Can the Lumia smartphone save Nokia?

September 5, 2012, 2:35 PM UTC

The new Lumia 920 runs on Windows 8, the latest version of Microsoft’s mobile platform.

FORTUNE — Since Stephen Elop became CEO of Nokia in 2010 he has made a series of bold moves, from releasing a rally-the-troops memo comparing the flailing mobile-phone maker to a man on a burning platform to hitching the company’s future to Microsoft’s Windows operating system. His other daring deed? Assigning the crucial task of rebooting Nokia’s smartphone business — and by extension, resuscitating the entire company — to Jo Harlow, a low-key former marketing manager with scant technical experience.

Harlow unveiled her latest effort, two sleek new phones built atop the latest version of Microsoft’s mobile platform, Windows 8, in early September in the wake of the chaos and confusion surrounding a jury verdict that found that No. 1 smartphone maker Samsung had infringed on several Apple patents. Analysts believe Apple (AAPL) will be emboldened by its win to sue other phonemakers, and while some observers have suggested that Microsoft-fueled phones may not be in Apple’s cross hairs, one thing is clear: The ruling will push handset companies to differentiate their products from the iPhone. But can beleaguered Nokia (NOK), which largely missed the consumer shift to smart devices, deliver phones that are innovative enough to unseat Apple?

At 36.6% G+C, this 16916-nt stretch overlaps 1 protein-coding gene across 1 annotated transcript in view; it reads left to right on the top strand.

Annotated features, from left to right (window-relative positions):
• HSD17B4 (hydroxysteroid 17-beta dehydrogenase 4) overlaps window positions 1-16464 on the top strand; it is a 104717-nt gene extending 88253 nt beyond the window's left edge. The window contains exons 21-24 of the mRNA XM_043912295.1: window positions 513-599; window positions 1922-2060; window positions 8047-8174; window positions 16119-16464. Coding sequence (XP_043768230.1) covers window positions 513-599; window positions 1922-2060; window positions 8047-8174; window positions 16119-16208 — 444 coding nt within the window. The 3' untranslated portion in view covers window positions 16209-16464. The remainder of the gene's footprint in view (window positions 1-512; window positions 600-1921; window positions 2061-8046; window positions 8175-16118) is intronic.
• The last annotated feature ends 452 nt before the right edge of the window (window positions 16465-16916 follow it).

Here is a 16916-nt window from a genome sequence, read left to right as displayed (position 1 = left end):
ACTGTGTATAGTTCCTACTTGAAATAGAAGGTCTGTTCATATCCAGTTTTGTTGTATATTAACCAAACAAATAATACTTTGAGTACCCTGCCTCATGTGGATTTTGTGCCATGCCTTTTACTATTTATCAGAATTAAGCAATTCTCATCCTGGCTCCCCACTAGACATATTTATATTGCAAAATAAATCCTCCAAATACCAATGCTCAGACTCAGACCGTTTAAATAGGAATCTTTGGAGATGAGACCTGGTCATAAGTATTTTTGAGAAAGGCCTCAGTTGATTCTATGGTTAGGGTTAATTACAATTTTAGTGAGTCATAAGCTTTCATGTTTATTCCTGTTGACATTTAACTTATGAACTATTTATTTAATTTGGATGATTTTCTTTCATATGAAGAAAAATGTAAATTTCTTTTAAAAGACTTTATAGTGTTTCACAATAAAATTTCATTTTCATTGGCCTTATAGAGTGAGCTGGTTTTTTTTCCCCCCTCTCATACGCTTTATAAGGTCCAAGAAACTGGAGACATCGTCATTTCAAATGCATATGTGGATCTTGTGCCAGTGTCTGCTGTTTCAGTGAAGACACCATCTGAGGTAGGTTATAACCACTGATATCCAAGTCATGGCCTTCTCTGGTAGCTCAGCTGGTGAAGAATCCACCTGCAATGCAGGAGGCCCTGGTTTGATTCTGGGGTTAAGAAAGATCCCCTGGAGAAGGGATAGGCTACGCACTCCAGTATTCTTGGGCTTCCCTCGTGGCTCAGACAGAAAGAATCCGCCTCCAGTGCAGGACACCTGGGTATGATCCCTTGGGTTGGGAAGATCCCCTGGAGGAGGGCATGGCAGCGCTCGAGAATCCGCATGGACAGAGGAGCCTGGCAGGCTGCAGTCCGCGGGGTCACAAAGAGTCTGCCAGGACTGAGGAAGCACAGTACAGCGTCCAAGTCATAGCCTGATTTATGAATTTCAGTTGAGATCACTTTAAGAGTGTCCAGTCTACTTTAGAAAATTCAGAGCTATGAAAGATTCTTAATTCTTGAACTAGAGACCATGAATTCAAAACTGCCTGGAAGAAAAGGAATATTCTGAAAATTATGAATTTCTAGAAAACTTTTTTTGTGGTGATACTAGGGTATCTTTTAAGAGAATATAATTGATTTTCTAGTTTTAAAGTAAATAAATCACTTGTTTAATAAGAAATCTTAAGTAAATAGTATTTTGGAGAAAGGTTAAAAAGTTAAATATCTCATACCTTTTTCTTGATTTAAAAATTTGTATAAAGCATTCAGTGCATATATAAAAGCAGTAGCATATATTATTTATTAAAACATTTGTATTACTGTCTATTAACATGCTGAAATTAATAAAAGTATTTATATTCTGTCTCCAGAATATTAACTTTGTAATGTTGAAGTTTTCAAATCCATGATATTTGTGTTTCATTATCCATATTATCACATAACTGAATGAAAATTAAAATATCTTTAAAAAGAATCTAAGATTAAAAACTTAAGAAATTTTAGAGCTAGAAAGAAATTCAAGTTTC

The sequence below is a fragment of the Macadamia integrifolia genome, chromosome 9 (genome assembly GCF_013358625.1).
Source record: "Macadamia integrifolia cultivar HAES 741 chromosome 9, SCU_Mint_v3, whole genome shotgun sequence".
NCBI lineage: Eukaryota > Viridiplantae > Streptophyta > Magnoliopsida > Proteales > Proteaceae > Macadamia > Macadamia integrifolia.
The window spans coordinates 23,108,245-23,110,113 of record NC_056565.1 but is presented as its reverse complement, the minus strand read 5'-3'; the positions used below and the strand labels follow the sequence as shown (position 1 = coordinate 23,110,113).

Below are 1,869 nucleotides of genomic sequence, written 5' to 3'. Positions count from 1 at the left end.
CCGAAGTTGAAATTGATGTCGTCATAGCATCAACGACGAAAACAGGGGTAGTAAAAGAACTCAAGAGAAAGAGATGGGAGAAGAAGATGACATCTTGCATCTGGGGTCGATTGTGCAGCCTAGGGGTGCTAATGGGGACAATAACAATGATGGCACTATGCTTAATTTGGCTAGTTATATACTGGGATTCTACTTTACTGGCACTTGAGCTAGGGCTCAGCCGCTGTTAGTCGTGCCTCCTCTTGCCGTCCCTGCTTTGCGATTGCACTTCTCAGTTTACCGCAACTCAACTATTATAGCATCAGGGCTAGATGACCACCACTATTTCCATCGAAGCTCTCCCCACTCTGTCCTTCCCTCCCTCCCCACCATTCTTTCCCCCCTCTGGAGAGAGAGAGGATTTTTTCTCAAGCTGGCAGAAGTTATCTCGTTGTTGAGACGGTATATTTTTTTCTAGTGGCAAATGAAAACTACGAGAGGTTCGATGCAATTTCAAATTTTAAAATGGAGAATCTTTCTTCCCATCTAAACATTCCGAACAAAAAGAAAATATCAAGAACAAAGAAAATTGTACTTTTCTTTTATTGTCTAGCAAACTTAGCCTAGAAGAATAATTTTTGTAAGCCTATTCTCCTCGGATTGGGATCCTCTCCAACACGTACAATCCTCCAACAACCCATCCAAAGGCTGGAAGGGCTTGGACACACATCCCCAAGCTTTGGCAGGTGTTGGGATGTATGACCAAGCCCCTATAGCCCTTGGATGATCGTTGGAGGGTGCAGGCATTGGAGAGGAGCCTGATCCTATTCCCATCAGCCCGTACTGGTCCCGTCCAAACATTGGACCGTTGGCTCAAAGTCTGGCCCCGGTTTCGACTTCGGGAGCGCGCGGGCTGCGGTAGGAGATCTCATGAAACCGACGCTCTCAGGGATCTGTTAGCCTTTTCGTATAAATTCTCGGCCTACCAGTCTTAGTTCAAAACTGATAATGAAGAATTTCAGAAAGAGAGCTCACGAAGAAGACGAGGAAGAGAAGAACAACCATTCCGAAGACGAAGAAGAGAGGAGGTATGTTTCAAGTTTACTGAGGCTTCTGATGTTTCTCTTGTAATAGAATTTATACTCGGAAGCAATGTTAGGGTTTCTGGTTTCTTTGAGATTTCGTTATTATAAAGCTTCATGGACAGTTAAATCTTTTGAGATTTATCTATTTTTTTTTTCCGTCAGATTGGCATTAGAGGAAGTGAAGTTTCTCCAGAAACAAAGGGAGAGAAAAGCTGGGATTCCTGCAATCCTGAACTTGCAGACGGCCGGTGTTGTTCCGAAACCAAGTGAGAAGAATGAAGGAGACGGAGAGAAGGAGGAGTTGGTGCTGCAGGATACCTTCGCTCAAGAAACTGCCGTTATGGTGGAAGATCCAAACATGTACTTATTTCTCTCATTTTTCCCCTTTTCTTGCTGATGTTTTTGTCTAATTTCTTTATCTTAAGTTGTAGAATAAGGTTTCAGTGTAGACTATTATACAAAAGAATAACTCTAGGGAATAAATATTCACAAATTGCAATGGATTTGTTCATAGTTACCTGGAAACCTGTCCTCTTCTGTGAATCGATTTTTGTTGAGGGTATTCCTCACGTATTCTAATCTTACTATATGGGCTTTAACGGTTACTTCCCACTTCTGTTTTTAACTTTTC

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Harlow, who was tapped in July 2010 by Elop to run the smartphone business, certainly thinks so. She offered Fortune an inside look at the steps she has taken to bring Nokia’s newest smartphone line to market, starting with the Lumia 800 and the Lumia 710, released worldwide in the fall of 2011. “Becoming cool again means having great products,” she says. Her first step: to show Microsoft (MSFT) some love. To make sure the teams were in sync, she rearranged her organization to match her partner’s Windows Phone unit structure. “I can trust her with what she tells me,” confirms Terry Myerson, the Microsoft vice president who heads the Windows Phone division. “She uses that same direct and genuine communication to motivate her team.”